In finance, programmers should be able to quickly create a prototype that can be tested. A company can use an MVP to determine market fit and get the idea off the ground that way. Python is a dream language to spin up quick MVPs for testing.
If your finance company is a startup, Python is valuable because it helps developers create products quickly and flexibly without wasting resources. If it’s an established corporation, Python is valuable because it increases agility and helps encourage innovation, which is critical for bigger, slower companies. Either way, it’s a great tool for your team.
In sum, Python lets finance coders build a minimum viable product and iterate from there.
6. A Bridge Between Two Worlds
Python is better known for data science but it serves as a great bridge between economics and data science (also known as the finance area).
To quote an expert, “It’s just much easier to integrate the work of economists into Python-based platforms. Tools like SciPy, NumPy or Matplotlib allow one to perform sophisticated financial calculations and display the results in a very approachable manner,” says Jakub Protasiewicz, an engineering manager with over ten years of IT experience.
Economists use Python for their economic analysis due to its simplicity and flatter learning curve.
7. You’re In Good Company
Python has heavy buy-in from significant finance corporations. Lots of finance companies are built on Python like Venmo, Stripe, and Robinhood for a lot of the same reasons I recommend it to finance workers in this very article.
Beyond just using Python as a framework for finance companies, some organizations go further: Citibank offers Python coding lessons to banking analysts and traders so they can make use of Python’s incredible data science toolset, for example.
If you want to learn Python programming for finance, it should be clear that you’re not alone: plenty of companies have done the very same thing.
8. Here Today, Still Here Tomorrow
There’s nothing worse than dedicating time to learning a coding language for a job and then discovering that language is becoming obsolete, or is being replaced by an up-and-comer.
In the finance world, you will never have that problem with Python. It’s been around for three decades; plenty of finance companies have already invested in building infrastructure and long-term projects with Python, and most tellingly, there are new applications of Python for finance coming out every year, like Dash for cryptocurrency as you’ll learn in section nine.
Python will still be useful for financial analysis in a decade or two. Using Python for financial analysis is a safe bet.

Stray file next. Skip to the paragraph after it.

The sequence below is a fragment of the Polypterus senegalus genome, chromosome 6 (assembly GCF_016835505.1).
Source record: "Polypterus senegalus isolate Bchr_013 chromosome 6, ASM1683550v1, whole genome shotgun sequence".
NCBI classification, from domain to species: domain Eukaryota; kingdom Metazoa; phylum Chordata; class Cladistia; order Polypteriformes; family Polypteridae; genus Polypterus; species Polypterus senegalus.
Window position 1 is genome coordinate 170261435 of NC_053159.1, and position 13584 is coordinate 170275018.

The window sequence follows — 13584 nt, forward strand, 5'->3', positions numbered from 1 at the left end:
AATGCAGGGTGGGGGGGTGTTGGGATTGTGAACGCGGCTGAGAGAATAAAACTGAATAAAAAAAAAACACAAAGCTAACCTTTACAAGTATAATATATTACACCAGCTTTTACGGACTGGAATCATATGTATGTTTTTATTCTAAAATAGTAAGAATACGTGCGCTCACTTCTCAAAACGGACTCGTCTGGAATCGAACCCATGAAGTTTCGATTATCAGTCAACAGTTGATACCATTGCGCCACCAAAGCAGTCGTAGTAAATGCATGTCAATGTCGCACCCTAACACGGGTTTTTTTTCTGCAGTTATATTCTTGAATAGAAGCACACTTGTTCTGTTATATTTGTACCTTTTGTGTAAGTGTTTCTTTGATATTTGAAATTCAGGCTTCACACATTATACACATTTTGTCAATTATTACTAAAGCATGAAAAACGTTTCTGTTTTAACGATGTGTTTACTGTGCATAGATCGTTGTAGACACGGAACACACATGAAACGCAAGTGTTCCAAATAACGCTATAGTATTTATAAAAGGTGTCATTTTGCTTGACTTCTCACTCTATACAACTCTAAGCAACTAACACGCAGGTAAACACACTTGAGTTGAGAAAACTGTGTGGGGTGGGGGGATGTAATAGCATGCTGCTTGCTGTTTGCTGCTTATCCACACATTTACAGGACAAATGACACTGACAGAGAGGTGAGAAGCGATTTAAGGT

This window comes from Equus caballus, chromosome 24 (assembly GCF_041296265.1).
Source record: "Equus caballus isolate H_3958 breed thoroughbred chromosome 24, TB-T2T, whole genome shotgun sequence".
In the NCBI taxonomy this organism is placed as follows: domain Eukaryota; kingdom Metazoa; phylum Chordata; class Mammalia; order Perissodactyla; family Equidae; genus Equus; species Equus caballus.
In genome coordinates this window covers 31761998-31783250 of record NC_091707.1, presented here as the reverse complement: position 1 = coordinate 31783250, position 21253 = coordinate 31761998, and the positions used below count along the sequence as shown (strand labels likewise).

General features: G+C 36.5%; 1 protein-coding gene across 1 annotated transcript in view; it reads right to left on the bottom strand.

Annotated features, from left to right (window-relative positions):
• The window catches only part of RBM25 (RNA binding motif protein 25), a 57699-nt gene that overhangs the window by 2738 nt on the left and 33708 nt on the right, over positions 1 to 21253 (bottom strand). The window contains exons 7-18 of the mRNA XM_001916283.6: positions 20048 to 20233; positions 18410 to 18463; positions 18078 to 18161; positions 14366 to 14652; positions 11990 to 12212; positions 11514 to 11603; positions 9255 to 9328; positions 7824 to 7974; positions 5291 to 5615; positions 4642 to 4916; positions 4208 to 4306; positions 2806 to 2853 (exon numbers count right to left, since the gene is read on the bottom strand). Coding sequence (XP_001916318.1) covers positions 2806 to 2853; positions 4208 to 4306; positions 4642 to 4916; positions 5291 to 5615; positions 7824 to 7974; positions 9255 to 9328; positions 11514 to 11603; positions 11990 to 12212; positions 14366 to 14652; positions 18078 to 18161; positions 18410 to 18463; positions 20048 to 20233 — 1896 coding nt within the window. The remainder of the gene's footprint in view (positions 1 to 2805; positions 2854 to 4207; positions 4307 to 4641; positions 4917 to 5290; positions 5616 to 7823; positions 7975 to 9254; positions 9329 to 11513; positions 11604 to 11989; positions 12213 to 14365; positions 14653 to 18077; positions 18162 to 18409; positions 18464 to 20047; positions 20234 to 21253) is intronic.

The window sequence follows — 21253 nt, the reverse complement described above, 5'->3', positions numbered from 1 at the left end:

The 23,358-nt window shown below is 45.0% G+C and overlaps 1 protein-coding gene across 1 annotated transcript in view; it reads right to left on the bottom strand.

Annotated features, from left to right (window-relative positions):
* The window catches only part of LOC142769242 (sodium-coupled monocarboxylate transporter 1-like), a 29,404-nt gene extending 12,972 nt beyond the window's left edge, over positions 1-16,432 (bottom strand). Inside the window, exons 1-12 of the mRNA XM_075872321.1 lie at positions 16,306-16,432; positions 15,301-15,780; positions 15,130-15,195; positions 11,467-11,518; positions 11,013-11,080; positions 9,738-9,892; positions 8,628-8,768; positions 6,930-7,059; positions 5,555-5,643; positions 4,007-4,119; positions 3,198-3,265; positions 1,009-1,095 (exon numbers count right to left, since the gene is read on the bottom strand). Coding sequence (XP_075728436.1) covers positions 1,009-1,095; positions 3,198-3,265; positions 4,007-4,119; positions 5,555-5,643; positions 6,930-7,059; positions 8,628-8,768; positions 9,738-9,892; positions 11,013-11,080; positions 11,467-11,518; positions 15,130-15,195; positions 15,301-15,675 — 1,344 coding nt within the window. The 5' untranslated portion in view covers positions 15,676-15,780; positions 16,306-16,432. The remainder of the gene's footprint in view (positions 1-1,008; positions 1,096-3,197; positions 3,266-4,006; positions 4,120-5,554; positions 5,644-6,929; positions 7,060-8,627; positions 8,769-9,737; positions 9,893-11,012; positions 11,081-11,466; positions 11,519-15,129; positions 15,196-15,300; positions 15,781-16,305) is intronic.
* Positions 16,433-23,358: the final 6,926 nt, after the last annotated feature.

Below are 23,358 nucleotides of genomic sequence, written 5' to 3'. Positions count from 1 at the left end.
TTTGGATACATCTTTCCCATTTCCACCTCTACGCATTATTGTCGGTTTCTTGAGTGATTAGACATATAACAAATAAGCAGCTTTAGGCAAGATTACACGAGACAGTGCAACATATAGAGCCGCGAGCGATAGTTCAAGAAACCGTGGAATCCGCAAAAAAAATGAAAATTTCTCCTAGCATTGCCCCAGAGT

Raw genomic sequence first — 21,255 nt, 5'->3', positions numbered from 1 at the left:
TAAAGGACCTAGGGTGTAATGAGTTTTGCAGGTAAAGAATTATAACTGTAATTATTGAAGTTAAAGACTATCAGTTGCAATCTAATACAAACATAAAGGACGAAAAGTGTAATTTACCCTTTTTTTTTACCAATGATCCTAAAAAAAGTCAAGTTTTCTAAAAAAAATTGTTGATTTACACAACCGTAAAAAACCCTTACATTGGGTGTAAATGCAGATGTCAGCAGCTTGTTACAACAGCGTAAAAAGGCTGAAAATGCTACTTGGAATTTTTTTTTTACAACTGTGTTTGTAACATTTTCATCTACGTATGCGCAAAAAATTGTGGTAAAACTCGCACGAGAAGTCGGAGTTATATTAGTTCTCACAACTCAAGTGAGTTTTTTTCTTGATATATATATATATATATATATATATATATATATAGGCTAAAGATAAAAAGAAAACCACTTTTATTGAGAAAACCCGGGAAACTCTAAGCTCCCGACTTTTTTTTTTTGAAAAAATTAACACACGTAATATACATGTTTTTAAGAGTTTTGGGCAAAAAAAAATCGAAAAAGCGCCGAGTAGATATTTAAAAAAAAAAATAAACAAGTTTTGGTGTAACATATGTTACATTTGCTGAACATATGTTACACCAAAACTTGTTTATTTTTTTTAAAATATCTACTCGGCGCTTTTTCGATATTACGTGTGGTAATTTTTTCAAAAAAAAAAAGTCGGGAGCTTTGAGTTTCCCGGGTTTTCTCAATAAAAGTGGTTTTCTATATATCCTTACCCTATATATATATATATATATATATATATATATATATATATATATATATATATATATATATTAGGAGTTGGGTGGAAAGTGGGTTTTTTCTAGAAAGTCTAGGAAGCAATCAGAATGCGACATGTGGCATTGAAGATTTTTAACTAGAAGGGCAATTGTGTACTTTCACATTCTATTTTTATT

9. Python Cryptocurrency
What can you do with Python in finance? Dig into cryptocurrency. I was actually surprised to learn that Python is becoming a key player in the cryptocurrency space. I had a quick look on libraries.io (a list of all libraries available for Python) and found 327 packages that deal with cryptocurrency and blockchains.
Products like Dash, Anaconda and CryptoSignal have taken advantage of how easy it is to use Python to retrieve and analyze cryptocurrency pricing. If you’re invested in the cryptocurrency scene, Python is a must for you.
Python and Finance Are a Match Made in Heaven
How important is Python in finance? I’d go so far as to say it’s a critical language to learn. It’s no longer enough to rely on existing products that are built on Python for financial companies and jobs – more and more, employees are expected to know Python for finance in everyday use.
Python use in finance is practically unlimited, and I expect that as time goes on and more finance workers learn Python, that number will only grow. If you were also unclear on if Python is good for finance, hopefully this article has cleared up the answer for you.
Want to Learn Python For a Future Finance Role?
If you’re looking to get started with Python, we built our Python Fundamentals course to take you from novice to intermediate level, prepping you to take on more advanced topics like data science for financial data.
If you’re more advanced, we also have Big O Data Structures and Advanced Algorithms to learn key computer science concepts while interactively coding along with each lesson’s challenge, putting your newly-gained skilled into action.
Bio: Zulie Rane is a freelance writer and coding enthusiast.
Original. Reposted with permission.